Corker’s Lowball Financial Disclosure — a Symptom of a Bigger Problem?
Reading through the addendum to Sen. Bob Corker’s financial disclosure, you might think the Tennessee Republican had been seriously misreporting assets and income.
But the reality might more underscore the shortfalls of the system.
When Roll Call calculates the 50 richest members of Congress each year, the minimum net worth figures are based on the asset and liability sections of their financial disclosures, which allow for broad ranges for values that often do not give a precise representation, especially for the holdings of wealthier members.
The amendment the Tennessee Republican filed on Dec. 11 would not change his position on the current list, where he ranks 23rd. But it does change his minimum net worth.
“I am extremely disappointed in the filing errors that were made in earlier financial disclosure reports, and after completing a full, third-party review, we have corrected this oversight,” Corker said in a statement.
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But for some government watchdog groups, this incident raises questions about what led to the discrepancies on Corker’s reports in the first place, and points to broader problems within the disclosure and congressional ethics process.
In 2007, Ken Boehm, chairman of the National Legal and Policy Center, co-wrote a letter to congressional leaders calling for changes to the financial disclosure process, including narrowing or eliminating the form’s value ranges.
“It’s important to know how much it was because that describes how big the possible offense was,” said Boehm, pointing to the broad ranges for both assets and incomes used in the current disclosure process.
Groups can call for new rules, Boehm said, but that won’t make a difference unless the Ethics Committee enforces them.
“If these ethics rules pertaining to financial disclosure reports are not enforced by the House and Senate Ethics Committees, respectively, then I still think you’re going to end up with a very weak record in terms of members of Congress who are inclined to break the rules,” Boehm said.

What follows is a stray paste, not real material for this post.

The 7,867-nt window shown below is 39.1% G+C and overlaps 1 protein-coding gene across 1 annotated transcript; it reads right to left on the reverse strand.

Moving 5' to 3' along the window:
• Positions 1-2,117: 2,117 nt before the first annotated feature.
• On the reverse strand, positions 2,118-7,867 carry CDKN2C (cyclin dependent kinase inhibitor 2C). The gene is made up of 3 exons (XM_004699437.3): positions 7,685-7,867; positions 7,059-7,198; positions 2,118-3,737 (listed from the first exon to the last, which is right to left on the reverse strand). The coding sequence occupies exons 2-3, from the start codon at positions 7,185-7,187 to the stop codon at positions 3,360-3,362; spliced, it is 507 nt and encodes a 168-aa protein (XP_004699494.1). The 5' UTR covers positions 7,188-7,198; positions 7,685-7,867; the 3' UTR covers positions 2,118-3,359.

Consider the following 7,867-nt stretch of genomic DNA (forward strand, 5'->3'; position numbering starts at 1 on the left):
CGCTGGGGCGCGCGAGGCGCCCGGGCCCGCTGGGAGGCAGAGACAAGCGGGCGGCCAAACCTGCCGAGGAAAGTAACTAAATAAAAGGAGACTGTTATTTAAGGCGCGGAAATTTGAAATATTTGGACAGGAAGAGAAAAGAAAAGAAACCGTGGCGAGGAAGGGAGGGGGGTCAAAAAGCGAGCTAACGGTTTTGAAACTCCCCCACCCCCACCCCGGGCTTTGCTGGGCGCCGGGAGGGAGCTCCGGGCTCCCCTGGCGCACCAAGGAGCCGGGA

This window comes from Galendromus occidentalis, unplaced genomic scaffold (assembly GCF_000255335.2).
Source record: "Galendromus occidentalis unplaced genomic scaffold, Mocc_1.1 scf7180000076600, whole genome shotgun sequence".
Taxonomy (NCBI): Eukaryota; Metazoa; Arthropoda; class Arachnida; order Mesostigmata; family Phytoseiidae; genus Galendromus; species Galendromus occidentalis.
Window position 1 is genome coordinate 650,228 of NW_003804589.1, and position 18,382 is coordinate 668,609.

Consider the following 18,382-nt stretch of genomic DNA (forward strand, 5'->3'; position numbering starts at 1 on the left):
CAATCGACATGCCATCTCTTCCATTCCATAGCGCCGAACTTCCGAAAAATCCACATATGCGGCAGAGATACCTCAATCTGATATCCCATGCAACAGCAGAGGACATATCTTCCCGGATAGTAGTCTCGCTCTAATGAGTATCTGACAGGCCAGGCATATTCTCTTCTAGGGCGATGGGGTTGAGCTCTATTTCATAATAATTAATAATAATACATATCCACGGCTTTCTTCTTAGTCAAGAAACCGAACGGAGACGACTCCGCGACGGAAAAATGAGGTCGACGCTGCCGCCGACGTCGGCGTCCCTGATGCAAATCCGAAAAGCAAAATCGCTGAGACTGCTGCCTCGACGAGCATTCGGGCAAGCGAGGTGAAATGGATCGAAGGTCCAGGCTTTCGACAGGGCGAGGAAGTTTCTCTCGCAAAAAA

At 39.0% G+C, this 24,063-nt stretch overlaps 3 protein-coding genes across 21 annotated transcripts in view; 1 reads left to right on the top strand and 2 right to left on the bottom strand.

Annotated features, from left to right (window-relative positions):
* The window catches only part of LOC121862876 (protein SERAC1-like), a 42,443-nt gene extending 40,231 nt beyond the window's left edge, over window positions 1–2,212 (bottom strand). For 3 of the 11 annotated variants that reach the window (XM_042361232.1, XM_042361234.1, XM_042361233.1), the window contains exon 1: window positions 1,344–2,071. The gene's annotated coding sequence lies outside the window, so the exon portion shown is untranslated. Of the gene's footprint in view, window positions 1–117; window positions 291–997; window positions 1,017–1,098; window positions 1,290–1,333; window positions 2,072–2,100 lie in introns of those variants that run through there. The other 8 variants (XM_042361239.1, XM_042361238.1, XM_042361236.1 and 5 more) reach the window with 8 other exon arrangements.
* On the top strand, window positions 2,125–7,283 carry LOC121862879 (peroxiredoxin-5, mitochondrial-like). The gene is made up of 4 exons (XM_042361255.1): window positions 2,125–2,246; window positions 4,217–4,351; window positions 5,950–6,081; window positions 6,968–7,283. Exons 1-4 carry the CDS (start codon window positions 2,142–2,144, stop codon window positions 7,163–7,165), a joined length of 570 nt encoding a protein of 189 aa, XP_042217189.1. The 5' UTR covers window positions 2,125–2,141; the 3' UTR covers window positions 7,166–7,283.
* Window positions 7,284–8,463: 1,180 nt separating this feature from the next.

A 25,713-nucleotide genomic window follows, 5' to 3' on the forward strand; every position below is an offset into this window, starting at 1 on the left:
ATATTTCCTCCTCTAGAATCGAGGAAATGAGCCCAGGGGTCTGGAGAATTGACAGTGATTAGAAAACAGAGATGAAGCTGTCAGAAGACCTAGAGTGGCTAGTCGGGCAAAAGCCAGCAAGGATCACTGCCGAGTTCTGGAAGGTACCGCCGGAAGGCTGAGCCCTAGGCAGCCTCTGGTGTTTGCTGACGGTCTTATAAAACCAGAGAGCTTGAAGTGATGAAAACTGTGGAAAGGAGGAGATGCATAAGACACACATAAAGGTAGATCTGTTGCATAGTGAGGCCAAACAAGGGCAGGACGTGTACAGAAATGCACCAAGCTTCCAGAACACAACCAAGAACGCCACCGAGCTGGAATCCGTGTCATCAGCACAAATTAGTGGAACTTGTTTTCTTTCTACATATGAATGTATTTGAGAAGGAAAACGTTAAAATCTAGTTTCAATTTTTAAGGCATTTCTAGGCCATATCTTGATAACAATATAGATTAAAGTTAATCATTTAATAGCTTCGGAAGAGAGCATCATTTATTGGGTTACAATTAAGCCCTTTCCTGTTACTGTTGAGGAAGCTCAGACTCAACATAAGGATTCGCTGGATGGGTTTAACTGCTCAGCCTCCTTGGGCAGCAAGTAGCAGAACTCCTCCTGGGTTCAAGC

Corker’s new disclosure revises upward the value of the Corker Development Corporation, an umbrella for the senator’s longtime real estate investments, from a range of $1,001 to $15,000 to a range of $500,001 to $1 million. But there are some countervailing reductions elsewhere in the documentation.
Corker retained a third-party accountant to review his financial disclosures for his entire Senate tenure after The Wall Street Journal began questioning the senator’s reporting of income, particularly in hedge funds, going beyond what might have been required to clean up the original discrepancies.
The Journal also pointed to apparent discrepancies in reporting income from investments.
In the financial disclosure report amendments, Corker said the discrepancies resulted from mistakes by an accounting firm that was putting together the reports.
But Boehm said ultimately the member is responsible.
“The rule is if you sign one of those forms, you take responsibility for the correctness or lack of correctness,” he said.
“One has to wonder, how did Corker make such a grave mistake?” asked Craig Holman, a lobbyist with Public Citizen who helped draft the the 2007 Honest Leadership and Open Government Act. “I understand minor reporting problems but we’re talking millions and millions of dollars from questionable sources.”
Holman said the Corker incident also demonstrates that the Senate Ethics Committee does not closely examine financial reports, and just gives them a “rubber stamp.”
“It shows that the Ethics Committee isn’t stepping up to the plate in ensuring that the disclosures are accurate and full,” Holman said. “Had it not been for The Wall Street Journal doing its own independent investigation, we’d still be left with inaccurate records from Corker.”
Holman called for an office similar to the House’s “Office of Congressional Ethics,” which is not made up of lawmakers, and, he argued, can operate more independently. The Senate does not have a similar office.
Holman said members of Congress are less inclined to police themselves, so they need an independent body to step in.
A spokeswoman for Ethics Chairman Johnny Isakson, R-Ga., referred Roll Call to the Ethics Committee, which did not respond to a request for information about the Corker case.
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